This week Storage Switzerland attended SimpliVity’s first analyst and influencer day. The event provided the company with a chance to impress the press and analysts on the capabilities of the product, gave a glimpse into upcoming capabilities, and provided a chance to interact with some of its customers and resellers.
Moving From Greenfield Projects to Data Center Ownership
One of the points that stuck out at the event is SimpliVity’s statement that over 60% of the time, IT planners are selecting its solution not for greenfield or niche projects, but as the solution for core data center operations. In many cases, SimpliVity’s customers are now 100% hyperconverged on the SimpliVity platform.
The move from niche project to data center ownership is critical for SimpliVity and its customers. To fully realize the potential of a hyperconverged solution, a data center needs most, if not all of its applications, running on that platform.
Stepping Up to the Hyperconverged Challenges
Storage Switzerland, as we do with any IT concept or technology, points out areas of concern as well as capabilities we like. That does not mean we think the technology/concept is bad. We know no solution is perfect and IT professionals must be aware of weak spots and act accordingly.
One major hyperconvergence challenge is guaranteeing performance: In a shared-everything environment, assuring performance for a specific application is difficult. There are two approaches that we think will work. The first is to provide a performance priority but not a specific numerical assurance. Essentially, mission-critical applications can be assured always get X% of the available resources at all times. SimpliVity’s next generation of software will, I think, provide some tools to deliver these guarantees.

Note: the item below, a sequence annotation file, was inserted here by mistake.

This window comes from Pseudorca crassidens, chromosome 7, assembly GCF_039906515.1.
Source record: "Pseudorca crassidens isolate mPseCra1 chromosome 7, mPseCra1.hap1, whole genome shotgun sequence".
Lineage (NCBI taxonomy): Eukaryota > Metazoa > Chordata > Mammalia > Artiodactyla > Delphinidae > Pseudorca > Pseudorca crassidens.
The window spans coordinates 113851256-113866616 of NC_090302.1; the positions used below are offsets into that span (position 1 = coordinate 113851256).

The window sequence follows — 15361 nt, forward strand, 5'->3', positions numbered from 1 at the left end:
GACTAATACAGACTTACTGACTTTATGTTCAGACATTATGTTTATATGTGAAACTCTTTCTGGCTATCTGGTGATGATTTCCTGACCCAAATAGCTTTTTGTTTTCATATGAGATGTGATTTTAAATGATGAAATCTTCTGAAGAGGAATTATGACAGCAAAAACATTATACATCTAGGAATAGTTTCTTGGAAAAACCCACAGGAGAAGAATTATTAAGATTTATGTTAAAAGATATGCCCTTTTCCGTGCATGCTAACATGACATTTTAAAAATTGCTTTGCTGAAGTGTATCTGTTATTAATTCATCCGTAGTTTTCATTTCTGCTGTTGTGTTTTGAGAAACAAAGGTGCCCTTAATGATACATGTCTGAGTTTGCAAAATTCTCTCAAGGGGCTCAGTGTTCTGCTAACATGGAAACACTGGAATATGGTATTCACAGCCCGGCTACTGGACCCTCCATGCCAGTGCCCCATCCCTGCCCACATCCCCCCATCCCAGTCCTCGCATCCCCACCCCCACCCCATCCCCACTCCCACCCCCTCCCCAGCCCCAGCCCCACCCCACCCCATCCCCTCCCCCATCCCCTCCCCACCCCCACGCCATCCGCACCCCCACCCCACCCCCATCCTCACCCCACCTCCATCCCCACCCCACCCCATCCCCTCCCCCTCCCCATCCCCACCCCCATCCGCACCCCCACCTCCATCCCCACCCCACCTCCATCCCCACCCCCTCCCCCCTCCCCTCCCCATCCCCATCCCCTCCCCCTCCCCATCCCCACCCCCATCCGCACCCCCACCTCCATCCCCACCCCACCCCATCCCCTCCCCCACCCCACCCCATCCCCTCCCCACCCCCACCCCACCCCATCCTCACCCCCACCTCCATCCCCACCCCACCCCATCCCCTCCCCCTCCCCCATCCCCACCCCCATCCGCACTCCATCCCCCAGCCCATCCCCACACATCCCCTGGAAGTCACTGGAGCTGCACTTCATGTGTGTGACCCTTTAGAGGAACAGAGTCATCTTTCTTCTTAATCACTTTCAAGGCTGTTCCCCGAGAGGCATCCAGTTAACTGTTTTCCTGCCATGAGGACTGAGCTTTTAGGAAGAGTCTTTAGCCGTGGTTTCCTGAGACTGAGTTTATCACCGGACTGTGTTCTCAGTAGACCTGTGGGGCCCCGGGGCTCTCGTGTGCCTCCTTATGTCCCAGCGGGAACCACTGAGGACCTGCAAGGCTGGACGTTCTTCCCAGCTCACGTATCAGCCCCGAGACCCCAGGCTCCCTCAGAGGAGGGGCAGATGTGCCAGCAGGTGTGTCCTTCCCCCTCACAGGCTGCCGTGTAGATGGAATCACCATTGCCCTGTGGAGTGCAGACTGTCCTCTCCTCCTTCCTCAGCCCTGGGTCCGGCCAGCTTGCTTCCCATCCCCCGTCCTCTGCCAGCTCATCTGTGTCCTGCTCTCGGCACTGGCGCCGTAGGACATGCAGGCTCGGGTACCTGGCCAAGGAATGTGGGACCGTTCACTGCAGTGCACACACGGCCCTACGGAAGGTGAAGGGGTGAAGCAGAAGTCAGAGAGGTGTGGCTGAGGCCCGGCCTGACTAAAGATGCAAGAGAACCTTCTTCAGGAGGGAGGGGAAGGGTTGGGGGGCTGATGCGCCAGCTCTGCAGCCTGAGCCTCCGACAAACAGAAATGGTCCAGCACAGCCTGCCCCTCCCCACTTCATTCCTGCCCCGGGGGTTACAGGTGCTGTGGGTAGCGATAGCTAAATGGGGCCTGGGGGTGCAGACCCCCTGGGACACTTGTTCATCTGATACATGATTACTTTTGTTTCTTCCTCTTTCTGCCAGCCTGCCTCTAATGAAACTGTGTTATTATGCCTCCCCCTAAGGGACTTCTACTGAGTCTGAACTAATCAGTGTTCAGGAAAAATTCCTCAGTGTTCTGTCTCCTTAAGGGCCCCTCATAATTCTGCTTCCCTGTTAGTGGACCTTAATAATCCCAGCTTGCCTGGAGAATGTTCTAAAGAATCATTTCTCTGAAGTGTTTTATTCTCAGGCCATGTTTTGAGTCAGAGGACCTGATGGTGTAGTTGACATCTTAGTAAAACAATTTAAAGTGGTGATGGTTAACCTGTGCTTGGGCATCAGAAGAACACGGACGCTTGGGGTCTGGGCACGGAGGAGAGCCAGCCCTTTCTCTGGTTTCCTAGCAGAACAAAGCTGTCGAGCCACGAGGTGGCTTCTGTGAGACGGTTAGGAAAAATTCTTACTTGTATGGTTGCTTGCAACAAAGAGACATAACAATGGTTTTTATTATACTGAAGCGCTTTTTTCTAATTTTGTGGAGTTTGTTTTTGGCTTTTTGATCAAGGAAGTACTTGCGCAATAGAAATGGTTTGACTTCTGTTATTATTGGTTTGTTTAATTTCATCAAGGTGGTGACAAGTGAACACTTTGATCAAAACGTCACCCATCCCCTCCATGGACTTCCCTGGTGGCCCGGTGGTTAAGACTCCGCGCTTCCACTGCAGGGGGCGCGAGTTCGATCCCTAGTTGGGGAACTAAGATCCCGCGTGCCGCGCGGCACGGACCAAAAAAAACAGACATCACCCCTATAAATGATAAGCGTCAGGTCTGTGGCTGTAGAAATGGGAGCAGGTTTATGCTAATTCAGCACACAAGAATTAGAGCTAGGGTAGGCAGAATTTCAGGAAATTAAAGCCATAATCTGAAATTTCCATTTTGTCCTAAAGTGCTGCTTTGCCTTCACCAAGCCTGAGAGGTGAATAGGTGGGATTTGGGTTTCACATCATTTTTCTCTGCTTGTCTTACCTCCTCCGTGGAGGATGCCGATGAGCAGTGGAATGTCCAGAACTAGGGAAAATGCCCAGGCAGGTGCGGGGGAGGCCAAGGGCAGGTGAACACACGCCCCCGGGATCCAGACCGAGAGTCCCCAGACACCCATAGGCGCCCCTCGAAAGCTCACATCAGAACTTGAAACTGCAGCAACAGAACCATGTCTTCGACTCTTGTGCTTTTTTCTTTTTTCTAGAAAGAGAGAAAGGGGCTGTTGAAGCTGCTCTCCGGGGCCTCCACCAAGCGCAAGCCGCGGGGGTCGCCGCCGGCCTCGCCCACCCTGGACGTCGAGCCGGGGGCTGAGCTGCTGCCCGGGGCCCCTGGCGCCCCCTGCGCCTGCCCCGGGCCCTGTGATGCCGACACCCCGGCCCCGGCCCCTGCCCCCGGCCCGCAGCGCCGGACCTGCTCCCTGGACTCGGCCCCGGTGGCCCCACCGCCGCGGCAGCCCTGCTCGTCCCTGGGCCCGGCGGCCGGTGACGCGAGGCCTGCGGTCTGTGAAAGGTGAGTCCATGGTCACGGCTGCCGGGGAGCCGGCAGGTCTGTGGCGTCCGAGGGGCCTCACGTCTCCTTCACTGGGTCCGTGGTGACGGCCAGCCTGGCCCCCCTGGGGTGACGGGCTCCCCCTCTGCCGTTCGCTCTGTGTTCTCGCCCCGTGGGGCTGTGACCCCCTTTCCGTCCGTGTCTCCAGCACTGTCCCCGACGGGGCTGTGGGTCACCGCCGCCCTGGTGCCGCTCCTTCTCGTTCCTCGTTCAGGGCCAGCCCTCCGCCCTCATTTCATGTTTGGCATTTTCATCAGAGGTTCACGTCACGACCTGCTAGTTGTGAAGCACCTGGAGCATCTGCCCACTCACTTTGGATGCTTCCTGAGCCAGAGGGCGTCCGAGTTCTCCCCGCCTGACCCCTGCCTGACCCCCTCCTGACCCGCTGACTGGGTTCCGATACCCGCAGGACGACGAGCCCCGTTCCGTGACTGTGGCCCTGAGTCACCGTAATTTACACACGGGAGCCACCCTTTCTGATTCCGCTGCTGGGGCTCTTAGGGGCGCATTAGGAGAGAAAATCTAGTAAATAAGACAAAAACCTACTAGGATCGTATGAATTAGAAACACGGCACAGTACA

The second way to assure performance is to make sure that the whole environment performs so well that guarantees are less of an issue. SimpliVity provides this ability right now. Its efficiency in inter-node communication, its metadata handling capabilities, and its offloading of key processes onto a dedicated PCI card should smooth out performance spikes considerably. If you have an application that needs a million IOPS, can SimpliVity guarantee that level of performance 100 percent of the time? No. But the number of data centers needing that kind of assurance is a very distinct minority. For 99% of the data centers in the world, the SimpliVity approach should work well for them.
Data Protection Built In
Most SimpliVity customers don’t start talking to the company because of its built-in data protection, but it seems that it is the feature that cinches the deal for them. SimpliVity’s data protection leverages its built-in deduplication to make instant copies of virtual machines.
Normally, this would not pass the Storage Switzerland test. To pass, the technique has to be more than a glorified snapshot. SimpliVity’s difference is in the way it protects the data and, more importantly, protects the metadata table that tracks all the information when it creates a deduplicated copy. Assuming it replicates this data to a second SimpliVity cluster, which seems to be a common practice, it does pass the data protection test. The result is SimpliVity protects two copies of the data and the associated metadata, providing good protection for your files.
As a data protection purest, I still prefer a second copy of data stored on a totally different system and even a different type of media, such as tape. But SimpliVity is going a long way to make sure that data under its protection is truly safe from a variety of failures.
Hyperconvergence is at times over-hyped, and that is unfortunate, especially when you consider that vendors like SimpliVity are on the market with a unique set of products. Its solution is not just a re-packaged storage software solution. The good news for SimpliVity, and probably bad news for its competitors, is that there is more to come. SimpliVity is continuing its upward move into Enterprise data centers by providing automation, advanced monitoring, and analytics to allow its architecture to truly scale.